county service may face further cut-backs if funding is not ring
A question for the Bill team would be that as
district councils are placed in category 1 would this entitle
them to receive funding? Under current arrangements the county
unit receive a sum per shire district within their boundary. However,
the districts are currently unable to claim any of that sum for
their own use in emergency planning and have to fund through their
If the funding was to be transferred to the
revenue support grant, then the systems of performance management
must be in place to ensure that emergency planning is not sacrificed
for other services that the public have more contact with on a
Q8. Do you agree that the level of funding
to support the Bill is sufficient? If not, please explain why
you believe it to be too high or too low.
The current level of funding is considered by
many to be insufficient to meet the cost of current contingency
planning arrangements. This is before considering the possible
cost implications the Bill may impose.
The Civil Defence Grant is only expected to
be a contribution toward Emergency Planning, with the Local Authority
being expected to supplement the grant in order to fulfil their
duties. A recent Local Government Association (LGA) survey of
top tier authorities estimated the national cost of emergency
planning to be £32 million. The Civil Defence Grant is £19
million, providing only 60% of the expenditure (LGA Emergency
Planning survey: 2003).
This is set against a background of an 80% increase
in workload following September 11 due to greater government expectations.
The figure of £19 million was established before September
11 and has remained the same (LGA Emergency Planning survey: 2003).
Locally this has resulted in the budget of the
county unit being reduced year on year due to competition from
other services. Combined with increased workload this has resulted
in derogation to the service to the point where as a district
council the decision was taken to fund a full time Emergency Planning
Officer's post. This in itself is a cost not already considered
under the current funding arrangements.
The Bill itself does impose new dutiesor
expectations for particular duties already carried out to be completed
to a higher standard. Promotion of Business Continuity Management
is a new duty, as it places greater emphasis on Risk Management
and greater participation in Regional Resilience.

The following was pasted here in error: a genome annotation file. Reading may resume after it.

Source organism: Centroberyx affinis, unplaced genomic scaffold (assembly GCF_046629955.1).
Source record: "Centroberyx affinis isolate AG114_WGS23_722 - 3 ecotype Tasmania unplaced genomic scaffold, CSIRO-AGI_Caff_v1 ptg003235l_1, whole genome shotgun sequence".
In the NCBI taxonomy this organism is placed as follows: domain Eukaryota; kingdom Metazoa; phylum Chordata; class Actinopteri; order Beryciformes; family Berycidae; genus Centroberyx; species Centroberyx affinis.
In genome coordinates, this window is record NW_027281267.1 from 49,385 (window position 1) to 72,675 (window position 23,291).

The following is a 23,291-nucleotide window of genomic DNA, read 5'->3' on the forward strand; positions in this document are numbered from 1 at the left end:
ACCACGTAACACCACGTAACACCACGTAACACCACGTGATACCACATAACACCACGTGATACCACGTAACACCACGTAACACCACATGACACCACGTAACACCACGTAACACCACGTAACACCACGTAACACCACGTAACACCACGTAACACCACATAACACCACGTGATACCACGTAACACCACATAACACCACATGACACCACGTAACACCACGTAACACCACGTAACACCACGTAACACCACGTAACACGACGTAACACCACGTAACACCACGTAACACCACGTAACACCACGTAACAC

It is reasonable to assume that an authority
that is already following best practice, and has been proven by
Audit Commission inspection to be performing well will be spending
a greater amount on Emergency Planning than an authority that
is not performing comparatively. Such authorities that are leading
the way acting as "beacon authorities" should be rewarded
for their efforts, as leading in such a way will cost more than
waiting for neighbouring authorities and using their templates
Q9. Do you agree that performance should
be audited through existing mechanisms? If not, what mechanism
would you like to see established?
When referring to existing mechanisms it is
not clear whether the question implies Audit Commission inspections
or assessment through Comprehensive Performance Assessment (CPA),
but whatever mechanism is employed it should not result in additional
The need for an external audit of performance
is questionable. Instead a form of self-assessment should be established
that can be completed by each authority and then be submitted
to the Cabinet Office or Regional Government Office for accreditation.
This would be the route the council would support.
Making reference to the existing mechanisms,
in the case of District Councils, CPA is a relatively new process,
so to rely on it for performance auditing may be too early. However,
CPA and inspections both have the potential to be effective methods
of monitoring performance and capturing good practice. This will
require an informed selection of appropriate indicators, and inspectors
with an appropriate level of knowledge.
A NEW REGIONAL
Q10. Do you agree with the role of Regional
Nominated Co-ordinator? If not, who should take responsibility
at the regional level, and with what responsibilities?
The need for more effective co-ordination during
a national emergency has been recognised. The regional tier appears